This is a partial transcript from "The O'Reilly Factor," June 27, 2007, that has been edited for clarity.

BILL O'REILLY, HOST: "Personal story" segment tonight. As you know, most celebrities in Hollywood are liberal. The culture out there almost demands a political correctness exemplified by people like George Clooney and Susan Sarandon.

Some actors have even told me they can lose jobs if they espouse conservative beliefs. Actor Bruce Willis, however, openly admits he voted for President Bush. And that has been a topic of conversation in his promotion of his film "Die Hard." I talked with him yesterday.


O'REILLY: What they all want to know, they being the miserable media, is why you're more conservative than George Clooney. And they want to trap you into saying something bad about the war in Iraq, President Bush, Bill O'Reilly or any - you know that. You know the game they're trying to play.

BRUCE WILLIS, STAR OF "LIVE FREE OR DIE HARD": I do. I know that I have just as many contrary opinions about everything. And I have just as many liberal ideas as I have conservative ideas. And I argue with myself.

O'REILLY: But you voted for Bush, so you're the devil.

WILLIS: Well, no one really is supposed to know who you vote for, are they?

O'REILLY: I think People magazine spilled it, didn't they? I think they did.

WILLIS: I actually let People magazine come in the booth with me.

O'REILLY: Were you in there with Drew Barrymore, too? Was she voting with you? That's another thing.

WILLIS: No that was at a party at a hotel.

O'REILLY: All right. But they want to trap you into saying something bad.

WILLIS: You're keeping up though. Difficult. Difficult. More so, I think you can kind of get me in a magazine article. Because they get me wound up.

O'REILLY: Why does it drive them crazy that you may a little bit more conservative than Sean Penn?

WILLIS: I do have contrary opinions about it. You know, small government, yes. Less taxes, yes. Less government intrusion, yes.

O'REILLY: But here is where you're making a mistake. You go on Letterman and you make fun of Al Gore. How could you?


WILLIS: I got the idea from Al Gore's big film, the documentary he did, "An Inconvenient Truth." Did you see it?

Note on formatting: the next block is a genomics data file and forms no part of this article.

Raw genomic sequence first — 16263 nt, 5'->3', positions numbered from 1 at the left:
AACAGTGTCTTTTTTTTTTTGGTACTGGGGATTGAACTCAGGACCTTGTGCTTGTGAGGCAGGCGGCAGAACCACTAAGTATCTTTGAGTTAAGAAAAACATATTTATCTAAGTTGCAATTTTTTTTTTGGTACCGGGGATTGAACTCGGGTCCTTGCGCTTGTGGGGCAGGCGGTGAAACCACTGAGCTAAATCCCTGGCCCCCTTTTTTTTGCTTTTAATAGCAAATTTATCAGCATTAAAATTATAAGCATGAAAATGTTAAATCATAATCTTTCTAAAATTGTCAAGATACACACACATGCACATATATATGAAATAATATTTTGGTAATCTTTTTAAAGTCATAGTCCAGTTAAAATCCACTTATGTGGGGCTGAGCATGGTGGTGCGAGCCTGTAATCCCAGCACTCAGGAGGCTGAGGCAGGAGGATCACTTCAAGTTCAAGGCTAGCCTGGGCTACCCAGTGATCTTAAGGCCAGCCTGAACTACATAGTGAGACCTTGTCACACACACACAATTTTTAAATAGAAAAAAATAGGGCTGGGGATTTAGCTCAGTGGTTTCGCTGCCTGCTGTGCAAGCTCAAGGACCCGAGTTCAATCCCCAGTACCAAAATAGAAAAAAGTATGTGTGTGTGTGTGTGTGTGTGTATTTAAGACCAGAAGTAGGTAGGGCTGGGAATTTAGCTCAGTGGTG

"Inconvenient Truth," thought provoking.


WILLIS: They just don't have a sense of humor about it. I thought it was hilarious.


LETTERMAN: What is the name of the film that you'll be doing that's like the Al Gore film?

WILLIS: It's a working title. I think I'm going to call it "An Unappealing Hunch."

LETTERMAN: "An Unappealing Hunch?”


O'REILLY: Did you not make fun of the former vice president?

WILLIS: I shook his hand and told him it was a great film I saw.


AL GORE, FORMER VICE PRESIDENT OF THE UNTIED STATES: Temperature increases are taking place all over the world, and that's causing stronger storms.


O'REILLY: You did make fun of Al Gore. And I said, "Hey, I admire this guy. He's going into the devil's den, Letterman.” You saw me on Letterman.

WILLIS: Didn't see it.

O'REILLY: You didn't see it?

WILLIS: No, I don't watch that TV.

O'REILLY: You don't watch that TV?


O'REILLY: It was pretty intense.

WILLIS: Did you get into it?


LETTERMAN: Terrorism now is a far more — it's white hot. Where previous to the disruption in Iraq it was a fact of life. It was a gruesome fact of life. But now it's become a damn intramural sport.

O'REILLY: Hold it. I think it was pretty white hot on 9/11 when 3,000 people were slaughtered in the streets of the city. What you are doing is making a mistake of oversimplifying a very complicated complication.

LETTERMAN: Oh, I'm over simplifying it?

O'REILLY: Yes, you are.


O'REILLY: You go in there and you make fun of Gore, and he yuks it up with you. He didn't challenge you.

WILLIS: I make fun of everybody. I make fun of myself more than anything. But thank you for watching. Glad you saw it.

O'REILLY: Isn't it annoying to sit where you are right now and have people like me ask me questions when you have done so much of it in the last two weeks?

WILLIS: You're a smart guy, you know? I like talking to you.

O'REILLY: Bit how annoying is it to be asked about your love life incessantly?

WILLIS: I was hoping you wouldn't. You can ask me.

O'REILLY: With all due respect, I don't care about your love life.

WILLIS: I'm not asked every single time. And less than annoying because I know what my choices are now.

O'REILLY: Do you accept it?

WILLIS: I just laugh and I just go, "I'm not going to tell you."

O'REILLY: Now the end of the interview I'm going to give you a clear shot. Why should people spend $10 to see a 52-year-old guy save the world again? "Live Free and Die Hard?" Go.

WILLIS: Do you go to amusement parks?

O'REILLY: I do occasionally. With little kids.

WILLIS: Do you like roller coasters?

O'REILLY: Yes, yes.

WILLIS: Same thing. It's just a visual roller-coaster ride.

O'REILLY: Is it worth ten bucks?

WILLIS: It's worth 20 bucks.

O'REILLY: Twenty bucks, so take a date?

WILLIS: Go twice. No, go twice and get the ticket sale numbers up.


UNIDENTIFIED MALE: Jeez, you killed a helicopter with a car.

WILLIS: I was out of bullets.


O'REILLY: We appreciate you coming in and talking to us.

WILLIS: Thank you. Always a pleasure. I do check your show out from time to time.

O'REILLY: I appreciate that.

WILLIS: That's one of the few things I do watch.

O'REILLY: And that's why you're as astute as you are.

WILLIS: Not so astute.

O'REILLY: Bruce Willis everybody.

WILLIS: Thanks, buddy.

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